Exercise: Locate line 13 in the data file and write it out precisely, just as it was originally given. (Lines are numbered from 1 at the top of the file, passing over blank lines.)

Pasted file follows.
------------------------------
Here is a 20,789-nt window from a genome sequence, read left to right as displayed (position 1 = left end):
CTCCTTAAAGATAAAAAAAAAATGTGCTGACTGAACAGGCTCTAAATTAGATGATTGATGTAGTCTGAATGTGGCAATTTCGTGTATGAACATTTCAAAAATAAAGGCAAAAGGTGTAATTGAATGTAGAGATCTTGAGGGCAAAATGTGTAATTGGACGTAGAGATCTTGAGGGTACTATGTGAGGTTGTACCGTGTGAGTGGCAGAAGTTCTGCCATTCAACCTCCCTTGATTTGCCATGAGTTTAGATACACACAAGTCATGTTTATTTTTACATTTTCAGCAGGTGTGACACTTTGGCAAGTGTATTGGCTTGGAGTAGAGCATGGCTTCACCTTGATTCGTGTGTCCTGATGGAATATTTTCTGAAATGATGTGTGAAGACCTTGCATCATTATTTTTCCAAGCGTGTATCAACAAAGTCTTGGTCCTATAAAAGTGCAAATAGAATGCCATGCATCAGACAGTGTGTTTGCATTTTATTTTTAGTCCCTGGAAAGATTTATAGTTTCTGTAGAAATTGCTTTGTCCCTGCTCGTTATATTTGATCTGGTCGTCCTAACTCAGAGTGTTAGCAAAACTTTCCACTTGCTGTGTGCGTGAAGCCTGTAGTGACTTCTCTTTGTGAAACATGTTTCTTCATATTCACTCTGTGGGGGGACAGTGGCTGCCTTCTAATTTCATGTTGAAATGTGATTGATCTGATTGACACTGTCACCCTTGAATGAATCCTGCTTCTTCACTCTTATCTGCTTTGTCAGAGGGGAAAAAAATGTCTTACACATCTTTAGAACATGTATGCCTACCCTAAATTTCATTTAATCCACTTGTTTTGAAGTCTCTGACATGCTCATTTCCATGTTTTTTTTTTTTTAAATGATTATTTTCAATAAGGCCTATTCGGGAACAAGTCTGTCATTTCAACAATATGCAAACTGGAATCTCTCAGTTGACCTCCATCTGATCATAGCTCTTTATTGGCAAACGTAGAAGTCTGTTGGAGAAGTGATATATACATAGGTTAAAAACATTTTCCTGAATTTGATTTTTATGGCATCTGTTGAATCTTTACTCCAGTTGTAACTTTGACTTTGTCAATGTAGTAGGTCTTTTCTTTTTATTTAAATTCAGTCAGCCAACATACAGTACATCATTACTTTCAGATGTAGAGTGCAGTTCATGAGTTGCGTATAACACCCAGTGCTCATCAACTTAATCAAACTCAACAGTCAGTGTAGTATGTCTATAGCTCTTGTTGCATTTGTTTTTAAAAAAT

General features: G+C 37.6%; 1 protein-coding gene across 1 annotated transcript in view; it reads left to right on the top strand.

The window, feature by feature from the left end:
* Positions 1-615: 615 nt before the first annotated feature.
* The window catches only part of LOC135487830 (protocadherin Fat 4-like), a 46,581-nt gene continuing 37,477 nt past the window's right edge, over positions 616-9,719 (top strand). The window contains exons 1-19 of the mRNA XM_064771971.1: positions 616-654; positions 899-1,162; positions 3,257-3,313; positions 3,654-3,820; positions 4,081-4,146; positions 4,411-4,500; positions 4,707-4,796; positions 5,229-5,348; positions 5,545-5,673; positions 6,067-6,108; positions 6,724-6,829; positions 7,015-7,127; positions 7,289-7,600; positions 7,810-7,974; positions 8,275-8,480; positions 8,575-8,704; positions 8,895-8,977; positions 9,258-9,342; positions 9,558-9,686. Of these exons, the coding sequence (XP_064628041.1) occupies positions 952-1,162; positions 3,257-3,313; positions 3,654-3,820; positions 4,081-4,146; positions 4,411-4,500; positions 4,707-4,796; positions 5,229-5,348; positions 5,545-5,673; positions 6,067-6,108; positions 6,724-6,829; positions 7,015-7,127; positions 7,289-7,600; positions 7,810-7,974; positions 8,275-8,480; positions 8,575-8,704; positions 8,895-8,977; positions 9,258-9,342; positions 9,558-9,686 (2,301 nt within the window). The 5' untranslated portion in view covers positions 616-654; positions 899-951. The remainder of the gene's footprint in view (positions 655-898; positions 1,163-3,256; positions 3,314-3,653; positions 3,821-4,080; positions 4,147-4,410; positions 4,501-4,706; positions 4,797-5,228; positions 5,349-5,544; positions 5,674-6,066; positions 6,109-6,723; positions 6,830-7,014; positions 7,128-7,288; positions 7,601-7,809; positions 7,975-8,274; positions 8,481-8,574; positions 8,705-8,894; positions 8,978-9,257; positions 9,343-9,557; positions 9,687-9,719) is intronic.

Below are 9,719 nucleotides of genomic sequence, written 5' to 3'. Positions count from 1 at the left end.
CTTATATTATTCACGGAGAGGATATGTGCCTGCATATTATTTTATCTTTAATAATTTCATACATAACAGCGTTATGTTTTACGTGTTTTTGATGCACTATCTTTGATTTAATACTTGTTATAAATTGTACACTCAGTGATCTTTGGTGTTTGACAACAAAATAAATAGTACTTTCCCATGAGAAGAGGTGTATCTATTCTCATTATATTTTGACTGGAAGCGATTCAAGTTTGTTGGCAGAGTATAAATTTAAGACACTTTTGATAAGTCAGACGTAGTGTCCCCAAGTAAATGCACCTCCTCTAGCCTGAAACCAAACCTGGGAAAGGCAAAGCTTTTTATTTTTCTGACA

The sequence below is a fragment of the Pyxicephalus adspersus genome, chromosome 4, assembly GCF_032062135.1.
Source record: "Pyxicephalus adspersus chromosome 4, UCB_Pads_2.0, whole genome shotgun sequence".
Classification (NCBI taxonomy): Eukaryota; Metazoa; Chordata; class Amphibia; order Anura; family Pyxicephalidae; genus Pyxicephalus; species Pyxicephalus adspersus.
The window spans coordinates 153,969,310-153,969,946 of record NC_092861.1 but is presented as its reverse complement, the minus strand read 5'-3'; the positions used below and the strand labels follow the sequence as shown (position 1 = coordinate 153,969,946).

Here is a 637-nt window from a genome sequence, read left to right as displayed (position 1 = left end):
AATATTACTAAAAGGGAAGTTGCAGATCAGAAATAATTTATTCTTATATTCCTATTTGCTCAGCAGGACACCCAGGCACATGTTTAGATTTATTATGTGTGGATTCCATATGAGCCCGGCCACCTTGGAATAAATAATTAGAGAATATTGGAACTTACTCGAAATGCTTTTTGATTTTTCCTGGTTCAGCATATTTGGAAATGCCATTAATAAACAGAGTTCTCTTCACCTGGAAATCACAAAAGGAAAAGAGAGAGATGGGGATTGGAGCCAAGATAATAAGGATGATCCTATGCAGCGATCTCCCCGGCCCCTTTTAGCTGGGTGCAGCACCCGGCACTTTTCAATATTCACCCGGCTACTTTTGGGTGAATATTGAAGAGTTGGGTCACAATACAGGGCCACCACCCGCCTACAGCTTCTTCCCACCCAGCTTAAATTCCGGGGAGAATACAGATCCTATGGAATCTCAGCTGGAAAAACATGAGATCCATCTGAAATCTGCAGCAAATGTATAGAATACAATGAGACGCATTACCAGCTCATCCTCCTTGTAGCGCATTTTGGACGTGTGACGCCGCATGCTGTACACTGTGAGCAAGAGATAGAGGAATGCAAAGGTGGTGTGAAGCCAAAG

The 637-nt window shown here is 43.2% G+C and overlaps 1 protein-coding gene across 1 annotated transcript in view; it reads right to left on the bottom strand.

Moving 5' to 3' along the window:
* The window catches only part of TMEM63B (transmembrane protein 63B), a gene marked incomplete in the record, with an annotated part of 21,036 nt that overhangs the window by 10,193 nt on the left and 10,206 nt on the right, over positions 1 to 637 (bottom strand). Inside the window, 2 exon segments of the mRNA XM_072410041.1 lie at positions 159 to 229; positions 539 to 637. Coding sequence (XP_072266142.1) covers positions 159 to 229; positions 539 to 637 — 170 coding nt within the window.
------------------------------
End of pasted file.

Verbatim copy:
Here is a 637-nt window from a genome sequence, read left to right as displayed (position 1 = left end):